Description : In contrast with philosophers who use logic rather than data to argue whether mental causation or consciousness can exist given unproven first assumptions, Peter Ulric Tse proposes that we instead listen to what neurons have to say. In this BIT, Tse examines the role of physical/informational criteria in the neuronal model of mental causation and free will.
Description : The issues of mental causation, consciousness, and free will have vexed philosopherssince Plato. In this book, Peter Tse examines these unresolved issues from a neuroscientificperspective. In contrast with philosophers who use logic rather than data to argue whether mentalcausation or consciousness can exist given unproven first assumptions, Tse proposes that we insteadlisten to what neurons have to say. Because the brain must already embody a solution to themind--body problem, why not focus on how the brain actually realizes mental causation? Tse draws on exciting recent neuroscientific data concerning how informationalcausation is realized in physical causation at the level of NMDA receptors, synapses, dendrites,neurons, and neuronal circuits. He argues that a particular kind of strong free will and "downward"mental causation are realized in rapid synaptic plasticity. Recent neurophysiological breakthroughsreveal that neurons function as criterial assessors of their inputs, which then change the criteriathat will make other neurons fire in the future. Such informational causation cannot change thephysical basis of information realized in the present, but it can change the physical basis ofinformation that may be realized in the immediate future. This gets around the standard argumentagainst free will centered on the impossibility of self-causation. Tse explores the ways that mentalcausation and qualia might be realized in this kind of neuronal and associatedinformation-processing architecture, and considers the psychological and philosophical implicationsof having such an architecture realized in our brains.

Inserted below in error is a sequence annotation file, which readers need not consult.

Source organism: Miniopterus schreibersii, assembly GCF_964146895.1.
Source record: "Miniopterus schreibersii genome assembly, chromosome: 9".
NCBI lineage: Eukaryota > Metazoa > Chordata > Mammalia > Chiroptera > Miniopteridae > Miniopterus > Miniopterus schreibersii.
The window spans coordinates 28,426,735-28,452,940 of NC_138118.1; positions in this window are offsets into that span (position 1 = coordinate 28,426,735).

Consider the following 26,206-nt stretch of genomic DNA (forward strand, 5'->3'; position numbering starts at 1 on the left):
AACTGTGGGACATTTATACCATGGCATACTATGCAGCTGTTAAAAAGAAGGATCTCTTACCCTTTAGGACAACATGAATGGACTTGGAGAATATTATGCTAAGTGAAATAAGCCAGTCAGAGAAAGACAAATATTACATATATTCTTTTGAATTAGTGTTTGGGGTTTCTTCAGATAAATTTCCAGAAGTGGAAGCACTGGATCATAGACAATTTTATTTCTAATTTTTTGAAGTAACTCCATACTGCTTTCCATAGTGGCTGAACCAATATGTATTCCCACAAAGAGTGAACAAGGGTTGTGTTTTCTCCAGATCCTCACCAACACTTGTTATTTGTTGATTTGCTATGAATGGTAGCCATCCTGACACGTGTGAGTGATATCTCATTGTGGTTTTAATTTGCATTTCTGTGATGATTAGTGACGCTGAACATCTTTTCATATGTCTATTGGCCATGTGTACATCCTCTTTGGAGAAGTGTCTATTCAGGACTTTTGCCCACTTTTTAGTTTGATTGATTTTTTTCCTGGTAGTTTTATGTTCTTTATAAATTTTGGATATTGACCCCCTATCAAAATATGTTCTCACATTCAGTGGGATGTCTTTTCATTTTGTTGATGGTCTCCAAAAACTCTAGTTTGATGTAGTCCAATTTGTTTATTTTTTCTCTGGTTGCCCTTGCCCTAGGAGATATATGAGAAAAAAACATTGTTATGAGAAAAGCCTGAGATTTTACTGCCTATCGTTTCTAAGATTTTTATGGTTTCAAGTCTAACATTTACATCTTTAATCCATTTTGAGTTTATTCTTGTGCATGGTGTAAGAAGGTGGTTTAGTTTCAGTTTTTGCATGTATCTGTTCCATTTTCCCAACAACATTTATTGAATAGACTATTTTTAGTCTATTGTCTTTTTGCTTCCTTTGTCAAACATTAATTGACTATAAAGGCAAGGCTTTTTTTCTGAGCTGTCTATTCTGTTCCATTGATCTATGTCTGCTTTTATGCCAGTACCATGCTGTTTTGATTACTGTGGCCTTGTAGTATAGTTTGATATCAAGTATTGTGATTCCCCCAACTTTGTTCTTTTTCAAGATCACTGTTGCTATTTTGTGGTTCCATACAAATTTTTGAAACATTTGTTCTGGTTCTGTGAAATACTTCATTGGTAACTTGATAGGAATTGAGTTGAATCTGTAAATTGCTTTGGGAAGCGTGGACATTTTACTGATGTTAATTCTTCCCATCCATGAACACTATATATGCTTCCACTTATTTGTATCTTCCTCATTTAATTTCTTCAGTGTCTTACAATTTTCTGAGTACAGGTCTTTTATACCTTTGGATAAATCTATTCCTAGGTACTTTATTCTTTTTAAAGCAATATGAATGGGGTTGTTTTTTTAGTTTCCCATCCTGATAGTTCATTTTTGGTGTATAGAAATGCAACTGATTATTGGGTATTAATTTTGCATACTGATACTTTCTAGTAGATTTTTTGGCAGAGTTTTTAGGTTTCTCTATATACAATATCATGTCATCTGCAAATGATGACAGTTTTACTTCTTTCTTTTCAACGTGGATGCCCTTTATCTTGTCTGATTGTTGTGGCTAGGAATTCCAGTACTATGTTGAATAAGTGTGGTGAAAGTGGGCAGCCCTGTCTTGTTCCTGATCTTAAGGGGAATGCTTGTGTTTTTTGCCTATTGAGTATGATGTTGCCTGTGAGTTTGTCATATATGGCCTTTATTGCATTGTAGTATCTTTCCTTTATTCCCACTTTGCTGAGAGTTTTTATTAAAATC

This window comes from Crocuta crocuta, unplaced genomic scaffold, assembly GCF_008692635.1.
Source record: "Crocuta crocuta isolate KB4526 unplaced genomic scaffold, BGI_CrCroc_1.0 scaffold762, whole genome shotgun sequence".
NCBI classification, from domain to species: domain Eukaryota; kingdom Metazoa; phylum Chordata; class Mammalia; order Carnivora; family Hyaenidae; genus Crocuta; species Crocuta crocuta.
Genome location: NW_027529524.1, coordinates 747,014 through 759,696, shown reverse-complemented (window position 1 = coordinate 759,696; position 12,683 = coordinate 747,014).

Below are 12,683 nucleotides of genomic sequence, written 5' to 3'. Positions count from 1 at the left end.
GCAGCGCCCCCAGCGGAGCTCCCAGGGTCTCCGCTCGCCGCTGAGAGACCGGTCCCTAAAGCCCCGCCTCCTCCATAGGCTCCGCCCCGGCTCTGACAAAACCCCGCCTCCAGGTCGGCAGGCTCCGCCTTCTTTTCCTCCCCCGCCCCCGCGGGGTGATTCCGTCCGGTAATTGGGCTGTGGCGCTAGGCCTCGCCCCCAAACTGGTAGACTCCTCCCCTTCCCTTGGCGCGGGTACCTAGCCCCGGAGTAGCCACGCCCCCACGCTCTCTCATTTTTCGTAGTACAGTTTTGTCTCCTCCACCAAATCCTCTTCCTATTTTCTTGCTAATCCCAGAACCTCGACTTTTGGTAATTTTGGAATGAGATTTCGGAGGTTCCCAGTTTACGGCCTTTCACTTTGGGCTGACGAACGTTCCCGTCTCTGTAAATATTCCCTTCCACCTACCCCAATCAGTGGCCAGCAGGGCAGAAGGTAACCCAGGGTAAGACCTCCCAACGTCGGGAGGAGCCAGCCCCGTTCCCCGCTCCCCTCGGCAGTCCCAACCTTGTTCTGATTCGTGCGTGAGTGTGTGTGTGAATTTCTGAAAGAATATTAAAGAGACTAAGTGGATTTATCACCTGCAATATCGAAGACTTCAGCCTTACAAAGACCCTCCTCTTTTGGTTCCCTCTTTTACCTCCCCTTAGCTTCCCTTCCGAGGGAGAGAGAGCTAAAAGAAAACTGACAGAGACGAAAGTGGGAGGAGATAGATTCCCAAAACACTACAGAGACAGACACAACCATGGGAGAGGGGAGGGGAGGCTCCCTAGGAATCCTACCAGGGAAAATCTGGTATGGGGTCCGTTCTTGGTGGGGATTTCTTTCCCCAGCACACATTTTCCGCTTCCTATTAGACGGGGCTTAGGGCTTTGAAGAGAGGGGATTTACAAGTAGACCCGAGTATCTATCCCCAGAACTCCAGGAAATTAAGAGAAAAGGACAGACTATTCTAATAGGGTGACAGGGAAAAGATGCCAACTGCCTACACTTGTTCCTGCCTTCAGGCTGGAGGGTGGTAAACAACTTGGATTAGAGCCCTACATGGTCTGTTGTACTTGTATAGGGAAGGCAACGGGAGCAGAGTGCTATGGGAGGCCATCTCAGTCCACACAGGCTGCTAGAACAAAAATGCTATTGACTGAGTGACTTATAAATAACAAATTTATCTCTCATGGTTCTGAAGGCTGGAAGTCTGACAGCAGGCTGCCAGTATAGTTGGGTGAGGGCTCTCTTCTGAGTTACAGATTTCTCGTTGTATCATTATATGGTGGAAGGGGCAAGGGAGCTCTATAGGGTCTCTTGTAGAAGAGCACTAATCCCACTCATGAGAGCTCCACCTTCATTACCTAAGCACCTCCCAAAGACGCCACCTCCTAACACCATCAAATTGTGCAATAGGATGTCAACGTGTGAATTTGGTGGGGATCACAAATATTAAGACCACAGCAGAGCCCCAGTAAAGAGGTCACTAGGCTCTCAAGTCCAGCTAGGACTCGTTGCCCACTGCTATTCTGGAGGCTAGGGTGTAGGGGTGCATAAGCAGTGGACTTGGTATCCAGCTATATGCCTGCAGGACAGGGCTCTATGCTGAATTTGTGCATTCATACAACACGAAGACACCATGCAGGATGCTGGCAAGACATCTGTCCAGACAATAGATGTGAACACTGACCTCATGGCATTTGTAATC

Description : Are humans free, or are we determined by our genes and the world around us? The question of freedom is not only one of philosophy’s greatest conundrums, but also one of the most fundamental questions of human existence. It’s particularly pressing in societies like ours, where our core institutions of law, ethics, and religion are built around the belief in individual freedom. Can one still affirm human freedom in an age of science? And if free will doesn’t exist, does it make sense to act as though it does? These are the issues that are presented, probed, and debated in the following chapters. A dozen experts―specialists in medicine, psychology, ethics, theology, and philosophy—grapple with the multiple and often profound challenges presented by today’s brain science. After examining the arguments against traditional notions of free will, several of the authors champion the idea of a chastened but robust free will for today, one that allows us still to affirm the value of first-person experience.